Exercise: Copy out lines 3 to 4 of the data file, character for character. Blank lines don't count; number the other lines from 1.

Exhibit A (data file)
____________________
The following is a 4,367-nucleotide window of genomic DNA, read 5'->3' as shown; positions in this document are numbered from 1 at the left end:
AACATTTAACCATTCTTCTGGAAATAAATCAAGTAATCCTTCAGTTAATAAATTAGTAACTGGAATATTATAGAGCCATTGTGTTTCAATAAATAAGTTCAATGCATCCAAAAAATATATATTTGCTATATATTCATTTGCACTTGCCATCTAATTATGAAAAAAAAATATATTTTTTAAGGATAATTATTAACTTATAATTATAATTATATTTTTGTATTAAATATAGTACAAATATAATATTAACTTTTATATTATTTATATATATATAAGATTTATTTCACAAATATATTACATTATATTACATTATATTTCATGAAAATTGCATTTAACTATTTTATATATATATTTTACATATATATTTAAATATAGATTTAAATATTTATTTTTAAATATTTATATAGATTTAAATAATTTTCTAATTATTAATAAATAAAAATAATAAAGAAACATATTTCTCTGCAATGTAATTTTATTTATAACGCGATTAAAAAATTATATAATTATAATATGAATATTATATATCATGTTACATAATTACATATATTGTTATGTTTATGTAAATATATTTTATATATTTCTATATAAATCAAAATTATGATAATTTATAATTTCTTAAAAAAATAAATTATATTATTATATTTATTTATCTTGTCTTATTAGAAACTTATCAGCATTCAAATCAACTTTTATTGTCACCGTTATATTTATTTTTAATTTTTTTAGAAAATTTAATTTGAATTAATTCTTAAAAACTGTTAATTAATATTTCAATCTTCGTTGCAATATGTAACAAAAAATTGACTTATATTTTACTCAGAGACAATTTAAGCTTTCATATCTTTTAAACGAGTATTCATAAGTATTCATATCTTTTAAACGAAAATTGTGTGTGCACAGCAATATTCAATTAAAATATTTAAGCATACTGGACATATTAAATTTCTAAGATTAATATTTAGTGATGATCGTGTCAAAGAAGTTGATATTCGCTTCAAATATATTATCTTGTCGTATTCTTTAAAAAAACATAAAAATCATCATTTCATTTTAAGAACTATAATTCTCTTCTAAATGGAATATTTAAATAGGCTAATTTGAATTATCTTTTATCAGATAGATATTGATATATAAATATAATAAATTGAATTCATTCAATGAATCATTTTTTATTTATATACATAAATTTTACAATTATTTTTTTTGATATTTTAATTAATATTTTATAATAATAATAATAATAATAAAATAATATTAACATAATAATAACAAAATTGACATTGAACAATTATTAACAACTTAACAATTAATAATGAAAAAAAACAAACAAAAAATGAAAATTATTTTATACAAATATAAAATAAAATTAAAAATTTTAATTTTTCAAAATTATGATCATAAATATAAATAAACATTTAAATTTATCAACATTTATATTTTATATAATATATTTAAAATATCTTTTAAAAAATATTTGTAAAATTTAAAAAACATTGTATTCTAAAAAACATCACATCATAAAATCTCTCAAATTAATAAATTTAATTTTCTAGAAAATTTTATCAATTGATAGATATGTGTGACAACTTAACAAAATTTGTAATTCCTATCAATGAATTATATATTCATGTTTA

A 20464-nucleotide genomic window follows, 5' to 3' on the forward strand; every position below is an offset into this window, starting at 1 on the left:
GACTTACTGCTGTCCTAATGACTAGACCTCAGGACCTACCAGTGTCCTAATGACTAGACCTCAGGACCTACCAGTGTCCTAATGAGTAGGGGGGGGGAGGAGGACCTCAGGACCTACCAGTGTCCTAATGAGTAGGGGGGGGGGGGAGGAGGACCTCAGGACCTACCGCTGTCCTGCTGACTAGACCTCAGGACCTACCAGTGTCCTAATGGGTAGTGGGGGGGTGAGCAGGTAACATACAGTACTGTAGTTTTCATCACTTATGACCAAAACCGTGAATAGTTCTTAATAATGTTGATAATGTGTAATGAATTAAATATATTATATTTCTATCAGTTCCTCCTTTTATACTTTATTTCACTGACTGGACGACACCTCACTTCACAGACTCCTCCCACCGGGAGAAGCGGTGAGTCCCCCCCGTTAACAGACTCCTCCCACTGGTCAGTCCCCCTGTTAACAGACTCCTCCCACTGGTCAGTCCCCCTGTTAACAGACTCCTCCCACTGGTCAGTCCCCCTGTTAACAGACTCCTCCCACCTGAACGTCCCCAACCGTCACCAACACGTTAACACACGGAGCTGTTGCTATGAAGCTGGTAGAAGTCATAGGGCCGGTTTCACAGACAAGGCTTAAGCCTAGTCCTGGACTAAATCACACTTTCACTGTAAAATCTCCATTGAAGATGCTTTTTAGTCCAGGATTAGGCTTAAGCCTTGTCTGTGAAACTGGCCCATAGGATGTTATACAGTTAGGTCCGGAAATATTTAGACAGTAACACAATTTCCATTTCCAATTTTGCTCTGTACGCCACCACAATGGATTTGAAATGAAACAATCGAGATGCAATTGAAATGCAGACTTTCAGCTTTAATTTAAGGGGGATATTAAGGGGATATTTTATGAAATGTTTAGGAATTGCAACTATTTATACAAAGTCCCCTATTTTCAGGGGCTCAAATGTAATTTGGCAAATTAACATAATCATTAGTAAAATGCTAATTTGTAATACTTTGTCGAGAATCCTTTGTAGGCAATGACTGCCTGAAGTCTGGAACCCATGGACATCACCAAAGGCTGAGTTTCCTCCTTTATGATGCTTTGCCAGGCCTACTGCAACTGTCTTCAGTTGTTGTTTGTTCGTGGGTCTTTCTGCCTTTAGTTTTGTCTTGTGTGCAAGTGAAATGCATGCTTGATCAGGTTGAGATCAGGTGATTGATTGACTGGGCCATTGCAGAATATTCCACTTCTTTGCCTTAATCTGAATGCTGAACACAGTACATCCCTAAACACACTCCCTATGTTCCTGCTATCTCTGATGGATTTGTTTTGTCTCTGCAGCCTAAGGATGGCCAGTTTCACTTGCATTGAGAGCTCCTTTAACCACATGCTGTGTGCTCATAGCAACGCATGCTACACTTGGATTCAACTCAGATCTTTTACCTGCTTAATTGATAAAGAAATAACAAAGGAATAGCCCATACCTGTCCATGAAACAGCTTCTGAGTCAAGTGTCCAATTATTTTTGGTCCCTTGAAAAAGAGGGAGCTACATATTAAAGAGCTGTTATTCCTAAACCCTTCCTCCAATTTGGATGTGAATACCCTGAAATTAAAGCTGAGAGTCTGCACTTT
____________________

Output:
A 20464-nucleotide genomic window follows, 5' to 3' on the forward strand; every position below is an offset into this window, starting at 1 on the left:
GACTTACTGCTGTCCTAATGACTAGACCTCAGGACCTACCAGTGTCCTAATGACTAGACCTCAGGACCTACCAGTGTCCTAATGAGTAGGGGGGGGGAGGAGGACCTCAGGACCTACCAGTGTCCTAATGAGTAGGGGGGGGGGGGAGGAGGACCTCAGGACCTACCGCTGTCCTGCTGACTAGACCTCAGGACCTACCAGTGTCCTAATGGGTAGTGGGGGGGTGAGCAGGTAACATACAGTACTGTAGTTTTCATCACTTATGACCAAAACCGTGAATAGTTCTTAATAATGTTGATAATGTGTAATGAATTAAATATATTATATTTCTATCAGTTCCTCCTTTTATACTTTATTTCACTGACTGGACGACACCTCACTTCACAGACTCCTCCCACCGGGAGAAGCGGTGAGTCCCCCCCGTTAACAGACTCCTCCCACTGGTCAGTCCCCCTGTTAACAGACTCCTCCCACTGGTCAGTCCCCCTGTTAACAGACTCCTCCCACTGGTCAGTCCCCCTGTTAACAGACTCCTCCCACCTGAACGTCCCCAACCGTCACCAACACGTTAACACACGGAGCTGTTGCTATGAAGCTGGTAGAAGTCATAGGGCCGGTTTCACAGACAAGGCTTAAGCCTAGTCCTGGACTAAATCACACTTTCACTGTAAAATCTCCATTGAAGATGCTTTTTAGTCCAGGATTAGGCTTAAGCCTTGTCTGTGAAACTGGCCCATAGGATGTTATACAGTTAGGTCCGGAAATATTTAGACAGTAACACAATTTCCATTTCCAATTTTGCTCTGTACGCCACCACAATGGATTTGAAATGAAACAATCGAGATGCAATTGAAATGCAGACTTTCAGCTTTAATTTAAGGGGGATATTAAGGGGATATTTTATGAAATGTTTAGGAATTGCAACTATTTATACAAAGTCCCCTATTTTCAGGGGCTCAAATGTAATTTGGCAAATTAACATAATCATTAGTAAAATGCTAATTTGTAATACTTTGTCGAGAATCCTTTGTAGGCAATGACTGCCTGAAGTCTGGAACCCATGGACATCACCAAAGGCTGAGTTTCCTCCTTTATGATGCTTTGCCAGGCCTACTGCAACTGTCTTCAGTTGTTGTTTGTTCGTGGGTCTTTCTGCCTTTAGTTTTGTCTTGTGTGCAAGTGAAATGCATGCTTGATCAGGTTGAGATCAGGTGATTGATTGACTGGGCCATTGCAGAATATTCCACTTCTTTGCCTTAATCTGAATGCTGAACACAGTACATCCCTAAACACACTCCCTATGTTCCTGCTATCTCTGATGGATTTGTTTTGTCTCTGCAGCCTAAGGATGGCCAGTTTCACTTGCATTGAGAGCTCCTTTAACCACATGCTGTGTGCTCATAGCAACGCATGCTACACTTGGATTCAACTCAGATCTTTTACCTGCTTAATTGATAAAGAAATAACAAAGGAATAGCCCATACCTGTCCATGAAACAGCTTCTGAGTCAAGTGTCCAATTATTTTTGGTCCCTTGAAAAAGAGGGAGCTACATATTAAAGAGCTGTTATTCCTAAACCCTTCCTCCAATTTGGATGTGAATACCCTGAAATTAAAGCTGAGAGTCTGCACTTT